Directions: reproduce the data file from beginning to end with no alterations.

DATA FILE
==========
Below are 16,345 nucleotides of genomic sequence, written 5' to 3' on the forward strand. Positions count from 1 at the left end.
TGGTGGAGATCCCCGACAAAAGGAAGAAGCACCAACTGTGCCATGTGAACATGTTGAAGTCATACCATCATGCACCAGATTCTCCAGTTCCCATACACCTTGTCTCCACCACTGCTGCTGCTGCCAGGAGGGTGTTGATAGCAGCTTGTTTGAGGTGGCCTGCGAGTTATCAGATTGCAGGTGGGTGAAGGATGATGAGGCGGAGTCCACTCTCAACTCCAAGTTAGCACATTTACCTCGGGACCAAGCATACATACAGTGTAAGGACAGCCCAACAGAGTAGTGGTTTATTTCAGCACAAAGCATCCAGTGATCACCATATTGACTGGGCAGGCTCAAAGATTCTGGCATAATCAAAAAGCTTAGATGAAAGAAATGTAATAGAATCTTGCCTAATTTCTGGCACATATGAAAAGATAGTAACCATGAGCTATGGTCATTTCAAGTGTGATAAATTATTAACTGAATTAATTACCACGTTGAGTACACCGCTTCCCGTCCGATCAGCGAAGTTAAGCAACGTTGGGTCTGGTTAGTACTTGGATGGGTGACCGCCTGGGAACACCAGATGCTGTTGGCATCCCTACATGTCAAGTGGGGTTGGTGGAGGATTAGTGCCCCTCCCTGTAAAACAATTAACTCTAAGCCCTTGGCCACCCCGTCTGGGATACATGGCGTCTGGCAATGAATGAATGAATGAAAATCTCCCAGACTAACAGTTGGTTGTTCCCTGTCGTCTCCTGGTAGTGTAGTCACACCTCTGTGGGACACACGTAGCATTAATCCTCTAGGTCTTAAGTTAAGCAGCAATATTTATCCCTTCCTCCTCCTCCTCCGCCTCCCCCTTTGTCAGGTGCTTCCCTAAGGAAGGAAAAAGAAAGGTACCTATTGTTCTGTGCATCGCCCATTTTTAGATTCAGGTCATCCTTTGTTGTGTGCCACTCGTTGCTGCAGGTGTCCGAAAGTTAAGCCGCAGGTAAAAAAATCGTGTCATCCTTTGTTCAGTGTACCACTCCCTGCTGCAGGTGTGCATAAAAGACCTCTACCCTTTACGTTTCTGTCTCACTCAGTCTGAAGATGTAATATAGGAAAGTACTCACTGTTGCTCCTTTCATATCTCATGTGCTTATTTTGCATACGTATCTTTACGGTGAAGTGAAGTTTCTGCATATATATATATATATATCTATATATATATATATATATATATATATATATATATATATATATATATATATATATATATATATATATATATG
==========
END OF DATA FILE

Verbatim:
Below are 16,345 nucleotides of genomic sequence, written 5' to 3' on the forward strand. Positions count from 1 at the left end.
TGGTGGAGATCCCCGACAAAAGGAAGAAGCACCAACTGTGCCATGTGAACATGTTGAAGTCATACCATCATGCACCAGATTCTCCAGTTCCCATACACCTTGTCTCCACCACTGCTGCTGCTGCCAGGAGGGTGTTGATAGCAGCTTGTTTGAGGTGGCCTGCGAGTTATCAGATTGCAGGTGGGTGAAGGATGATGAGGCGGAGTCCACTCTCAACTCCAAGTTAGCACATTTACCTCGGGACCAAGCATACATACAGTGTAAGGACAGCCCAACAGAGTAGTGGTTTATTTCAGCACAAAGCATCCAGTGATCACCATATTGACTGGGCAGGCTCAAAGATTCTGGCATAATCAAAAAGCTTAGATGAAAGAAATGTAATAGAATCTTGCCTAATTTCTGGCACATATGAAAAGATAGTAACCATGAGCTATGGTCATTTCAAGTGTGATAAATTATTAACTGAATTAATTACCACGTTGAGTACACCGCTTCCCGTCCGATCAGCGAAGTTAAGCAACGTTGGGTCTGGTTAGTACTTGGATGGGTGACCGCCTGGGAACACCAGATGCTGTTGGCATCCCTACATGTCAAGTGGGGTTGGTGGAGGATTAGTGCCCCTCCCTGTAAAACAATTAACTCTAAGCCCTTGGCCACCCCGTCTGGGATACATGGCGTCTGGCAATGAATGAATGAATGAAAATCTCCCAGACTAACAGTTGGTTGTTCCCTGTCGTCTCCTGGTAGTGTAGTCACACCTCTGTGGGACACACGTAGCATTAATCCTCTAGGTCTTAAGTTAAGCAGCAATATTTATCCCTTCCTCCTCCTCCTCCGCCTCCCCCTTTGTCAGGTGCTTCCCTAAGGAAGGAAAAAGAAAGGTACCTATTGTTCTGTGCATCGCCCATTTTTAGATTCAGGTCATCCTTTGTTGTGTGCCACTCGTTGCTGCAGGTGTCCGAAAGTTAAGCCGCAGGTAAAAAAATCGTGTCATCCTTTGTTCAGTGTACCACTCCCTGCTGCAGGTGTGCATAAAAGACCTCTACCCTTTACGTTTCTGTCTCACTCAGTCTGAAGATGTAATATAGGAAAGTACTCACTGTTGCTCCTTTCATATCTCATGTGCTTATTTTGCATACGTATCTTTACGGTGAAGTGAAGTTTCTGCATATATATATATATATATCTATATATATATATATATATATATATATATATATATATATATATATATATATATATATATATATATATATATG